It seems to me that the new dishes of academies and free schools are subject to a simple underlying bit of mathematics: divide the average cost of a teacher by the revenue income per pupil and remember the answer.

For example, if the average cost of a teacher is £50,000 and the income per pupil is £5,000 then the answer is 10. Let us imagine that you can afford to spend 0.6 of your revenue funding on teachers. If you divide the answer you just obtained (10) by 0.6, you get 16.7. This is the value of the pupil teacher ratio (PTR) you can afford.

There is a detailed explanation and illustration of this on the ASCL website. For the purpose of this article, suffice it to say that the funding defines a pupil teacher ratio and the key variables are average teacher cost, the proportion of funding available for teachers and the funding per pupil. This begs the inevitable question, “Am I able to operate the school on the value of PTR that I can afford?”

Firstly, the cost of employing teachers is not as simple as the price of a dozen eggs in the local shop. Depending upon what is actually meant by “We will reform the existing rigid national pay and conditions rules to give schools greater freedoms to pay good teachers more . . .” in the Coalition A Agreement, the average cost of a teacher could become a very challenging variable.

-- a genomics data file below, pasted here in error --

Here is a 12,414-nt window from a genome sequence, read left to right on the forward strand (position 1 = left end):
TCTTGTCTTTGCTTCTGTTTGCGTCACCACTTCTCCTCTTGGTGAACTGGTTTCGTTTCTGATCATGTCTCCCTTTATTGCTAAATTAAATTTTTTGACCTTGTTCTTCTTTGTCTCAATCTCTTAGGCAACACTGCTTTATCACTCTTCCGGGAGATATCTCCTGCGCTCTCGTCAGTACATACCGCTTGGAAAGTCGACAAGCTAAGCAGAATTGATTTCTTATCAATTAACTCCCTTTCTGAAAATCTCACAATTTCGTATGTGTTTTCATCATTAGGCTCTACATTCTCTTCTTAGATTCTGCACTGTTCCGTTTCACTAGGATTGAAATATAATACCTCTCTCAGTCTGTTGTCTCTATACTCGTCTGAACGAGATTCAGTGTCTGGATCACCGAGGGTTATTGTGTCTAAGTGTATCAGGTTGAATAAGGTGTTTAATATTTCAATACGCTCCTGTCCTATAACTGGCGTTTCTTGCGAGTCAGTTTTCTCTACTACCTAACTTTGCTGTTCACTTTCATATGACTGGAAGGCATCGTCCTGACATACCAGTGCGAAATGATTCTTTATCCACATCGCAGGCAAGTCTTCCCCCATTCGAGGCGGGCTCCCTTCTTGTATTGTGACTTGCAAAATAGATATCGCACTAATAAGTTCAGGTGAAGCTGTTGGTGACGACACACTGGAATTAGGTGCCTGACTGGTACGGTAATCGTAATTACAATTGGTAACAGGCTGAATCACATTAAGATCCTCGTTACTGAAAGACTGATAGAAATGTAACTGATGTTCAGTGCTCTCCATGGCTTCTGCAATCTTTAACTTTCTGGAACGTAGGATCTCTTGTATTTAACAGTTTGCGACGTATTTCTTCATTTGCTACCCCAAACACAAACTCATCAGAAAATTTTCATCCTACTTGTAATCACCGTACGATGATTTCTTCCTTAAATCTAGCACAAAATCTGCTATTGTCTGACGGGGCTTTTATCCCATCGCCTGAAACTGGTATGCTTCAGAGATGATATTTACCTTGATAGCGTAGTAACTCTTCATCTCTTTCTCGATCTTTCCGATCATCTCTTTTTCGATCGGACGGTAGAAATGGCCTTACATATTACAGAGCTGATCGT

How much a school might have to pay to employ a mathematician in a free market is anyone’s guess. Add to that the difficulties for a school in a sparse rural area and you have a potential disaster for headline examination results.

Secondly, the sudden move into free schools and new style academies could easily mean that some local authorities will be unable to provide key services to schools at sensible prices. If the result is a free market for legal, HR and other services which raises the proportion of the budget a school is forced to spend on non-stafflines, the value of the affordable PTR will go up.


In addition there is the prospect of an eye-watering funding announcement following the comprehensive spending review with the government also minded to remove the protection of cash floors for LAs with falling rolls. Should the overall funding per pupil fall suddenly and significantly then that, combined with the two factors above, will produce a major change in the affordable PTR.

As several people have said, “It isn’t the fall that kills you but the sudden stop at the end.” Sudden significant change will have serious consequences for service provision in many if not most schools.

I would welcome input from members who are prepared to provide anonymous data and to consider the effect of financial changes on their own situation. With this I hope to put together a series of ASCL cases based on fact with which to inform the thinking of the ministerial team.

I hope we will be able to describe the difference between cracking three eggs to make an omelette and throwing a whole tray up in the air at once in the hope of inventing a new dish.

  • Sam Ellis is ASCL’s funding specialist

Further information

For further details and to help make ASCL’s case by providing anonymous examples, visit www.ascl.org.uk